- Autores: Daniela Carvalho, Pedro Aguiar, Paulo Ferrinho
- Ano de Publicação: 2021
- Journal: International Journal of Dermatology, 60(2), pp e45-e47
- Link: https://doi.org/10.1111/ijd.15237
The Skindex-29 instrument has been widely studied and can be used comfortably in clinical and research settings that need to measure changes in quality of life (QoL) impact. In addition, Skindex-29 has a broad emotional component and can be used to further characterize the emotional impact of skin disease. It is one of the most used questionnaires and the first choice in dermatological practice in several countries.
As a high receiver operating characteristic (ROC) curve level (per dimension and total) was found in a validation study, it was possible to validate a high discriminatory power for the Skindex-29 index. Thus, with a larger Portuguese community sample, optimal cutoffs were determined based on ROC curve analysis, maximizing sensitivity and specificity in relation to the disease. The sample was mainly patients with atopic dermatitis (AD), other eczemas, and urticaria, with a median (range) age of 21.5 (0.5–74), 43.0 (9–59), and 42.0 (7–90), respectively, and most patients were female. Further characteristics as well as the mean of Skindex scores are presented in an already published article.
Cutoff values were determined from ROC curves with area under the curve (AUC) >0.6 – that is, with a good discriminative power – using Skindex-29 scores by disease and disease severity in order to find a cutoff to distinguish between more negatively impaired QoL vs. less impaired QoL. For selection of this cutoff, the criteria were: (i) sensitivity and specificity values above 50% and (ii) sensitivity greater than specificity. The value that maximized the sum of sensitivity and specificity was selected as the optimal cutoff.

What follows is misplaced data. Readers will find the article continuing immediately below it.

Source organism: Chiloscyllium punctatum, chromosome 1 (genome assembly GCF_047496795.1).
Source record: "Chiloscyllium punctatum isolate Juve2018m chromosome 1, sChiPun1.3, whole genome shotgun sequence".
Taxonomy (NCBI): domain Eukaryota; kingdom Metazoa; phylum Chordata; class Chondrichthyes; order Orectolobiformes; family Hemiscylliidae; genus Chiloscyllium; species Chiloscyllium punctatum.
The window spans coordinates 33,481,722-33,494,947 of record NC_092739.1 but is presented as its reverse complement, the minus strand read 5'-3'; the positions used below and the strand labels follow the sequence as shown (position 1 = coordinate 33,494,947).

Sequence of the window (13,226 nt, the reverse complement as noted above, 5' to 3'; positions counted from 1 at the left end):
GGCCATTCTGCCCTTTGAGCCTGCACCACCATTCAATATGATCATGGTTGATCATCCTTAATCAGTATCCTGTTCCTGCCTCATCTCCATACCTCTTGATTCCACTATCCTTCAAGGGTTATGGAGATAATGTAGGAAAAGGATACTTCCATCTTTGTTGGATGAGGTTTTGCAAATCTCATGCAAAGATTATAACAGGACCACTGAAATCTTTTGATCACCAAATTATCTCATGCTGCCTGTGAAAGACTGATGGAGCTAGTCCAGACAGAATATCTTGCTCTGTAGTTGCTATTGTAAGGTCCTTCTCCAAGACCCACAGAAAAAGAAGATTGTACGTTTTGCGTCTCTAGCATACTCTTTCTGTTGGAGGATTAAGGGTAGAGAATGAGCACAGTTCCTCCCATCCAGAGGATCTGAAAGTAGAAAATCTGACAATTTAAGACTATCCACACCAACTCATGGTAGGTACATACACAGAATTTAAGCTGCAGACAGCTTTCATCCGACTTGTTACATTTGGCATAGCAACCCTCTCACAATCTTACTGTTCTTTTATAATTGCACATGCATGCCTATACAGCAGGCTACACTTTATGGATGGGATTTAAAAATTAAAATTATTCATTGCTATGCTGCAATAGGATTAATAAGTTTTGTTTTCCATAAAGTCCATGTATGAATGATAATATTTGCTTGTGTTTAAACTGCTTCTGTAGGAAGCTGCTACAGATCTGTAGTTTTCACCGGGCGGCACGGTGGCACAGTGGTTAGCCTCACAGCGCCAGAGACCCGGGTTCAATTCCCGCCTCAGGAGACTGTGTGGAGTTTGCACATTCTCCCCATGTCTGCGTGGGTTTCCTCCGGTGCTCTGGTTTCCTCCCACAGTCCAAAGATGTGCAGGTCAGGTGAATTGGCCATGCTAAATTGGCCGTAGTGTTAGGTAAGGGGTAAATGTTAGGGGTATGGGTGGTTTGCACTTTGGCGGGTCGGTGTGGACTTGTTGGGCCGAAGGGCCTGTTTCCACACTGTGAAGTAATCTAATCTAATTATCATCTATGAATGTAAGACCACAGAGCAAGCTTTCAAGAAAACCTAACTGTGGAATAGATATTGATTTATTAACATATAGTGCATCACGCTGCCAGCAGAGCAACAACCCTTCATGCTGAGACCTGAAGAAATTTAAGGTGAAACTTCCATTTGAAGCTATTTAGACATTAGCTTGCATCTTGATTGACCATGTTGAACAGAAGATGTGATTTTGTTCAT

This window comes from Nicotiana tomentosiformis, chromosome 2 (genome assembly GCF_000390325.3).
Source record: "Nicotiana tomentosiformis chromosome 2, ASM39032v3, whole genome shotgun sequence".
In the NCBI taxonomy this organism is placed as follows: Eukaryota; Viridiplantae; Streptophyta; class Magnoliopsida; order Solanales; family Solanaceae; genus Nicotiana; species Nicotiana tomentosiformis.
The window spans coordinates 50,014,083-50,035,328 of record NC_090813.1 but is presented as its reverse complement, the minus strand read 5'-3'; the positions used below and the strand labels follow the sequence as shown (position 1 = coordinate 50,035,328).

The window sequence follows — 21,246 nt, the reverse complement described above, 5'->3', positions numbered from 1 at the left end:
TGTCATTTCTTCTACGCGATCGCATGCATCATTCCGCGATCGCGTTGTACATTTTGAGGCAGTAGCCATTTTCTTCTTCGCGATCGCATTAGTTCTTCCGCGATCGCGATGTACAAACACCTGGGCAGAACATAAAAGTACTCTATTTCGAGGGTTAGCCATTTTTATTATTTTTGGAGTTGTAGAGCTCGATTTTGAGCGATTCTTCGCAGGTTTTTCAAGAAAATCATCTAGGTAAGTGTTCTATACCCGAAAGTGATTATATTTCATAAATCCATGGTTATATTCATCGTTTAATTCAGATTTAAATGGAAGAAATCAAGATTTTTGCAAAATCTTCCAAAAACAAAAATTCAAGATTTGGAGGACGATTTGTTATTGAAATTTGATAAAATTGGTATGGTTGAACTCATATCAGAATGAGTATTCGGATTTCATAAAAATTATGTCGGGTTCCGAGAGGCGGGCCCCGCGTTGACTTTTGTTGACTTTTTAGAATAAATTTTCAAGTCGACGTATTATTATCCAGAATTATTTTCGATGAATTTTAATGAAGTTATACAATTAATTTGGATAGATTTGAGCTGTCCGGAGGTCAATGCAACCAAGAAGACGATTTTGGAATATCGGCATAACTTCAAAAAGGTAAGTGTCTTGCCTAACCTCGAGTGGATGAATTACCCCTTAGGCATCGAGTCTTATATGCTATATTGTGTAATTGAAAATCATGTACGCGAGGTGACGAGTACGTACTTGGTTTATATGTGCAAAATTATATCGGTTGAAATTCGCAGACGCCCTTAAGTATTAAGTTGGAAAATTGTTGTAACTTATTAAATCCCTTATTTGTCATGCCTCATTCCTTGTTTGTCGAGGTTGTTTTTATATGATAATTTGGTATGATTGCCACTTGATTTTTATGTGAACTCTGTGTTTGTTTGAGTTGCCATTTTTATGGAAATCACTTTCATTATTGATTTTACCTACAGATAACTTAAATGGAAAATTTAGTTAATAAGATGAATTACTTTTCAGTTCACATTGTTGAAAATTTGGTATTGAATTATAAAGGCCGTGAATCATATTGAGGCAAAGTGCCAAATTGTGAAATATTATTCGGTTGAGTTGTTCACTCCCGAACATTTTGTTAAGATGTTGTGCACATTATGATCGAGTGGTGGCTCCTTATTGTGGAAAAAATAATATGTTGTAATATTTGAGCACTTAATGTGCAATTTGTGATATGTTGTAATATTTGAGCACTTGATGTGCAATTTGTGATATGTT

(…) Only results relevant to overall AD and severe AD were obtained. The present cutoffs categorize the sample into patients with negatively impaired QoL vs. less impaired QoL. The cutoff for our overall AD cohort was 31.35 while that for the severe AD cases was 26.46. Patients’ perceptions of QoL are not highly correlated with clinical assessments of the AD severity, varying from no, positive, or negative correlation. This may be the reason for the observed lower cutoffs among the severe AD patients. Having an inferior specificity, there might be some false positives, that is, some patients with score >26 where the QoL is less impaired.
Skindex revealed the ability to discriminate severe disease in a certain cutoff. We highlight the fact that this sample is limited. Only three diseases, individually, were included, and only one country is represented. Despite not being a robust sample, the found cutoffs are aligned with the previously, and a few, published cutoffs. Additionally, analyses with different statistical tests and methodology provide information on Skindex cutoffs in order to identify patients with more impaired QoL. It is crucial to know how to interpret the data resulting from QoL scales. In this way, these findings came to increase knowledge and to underline prior calculations.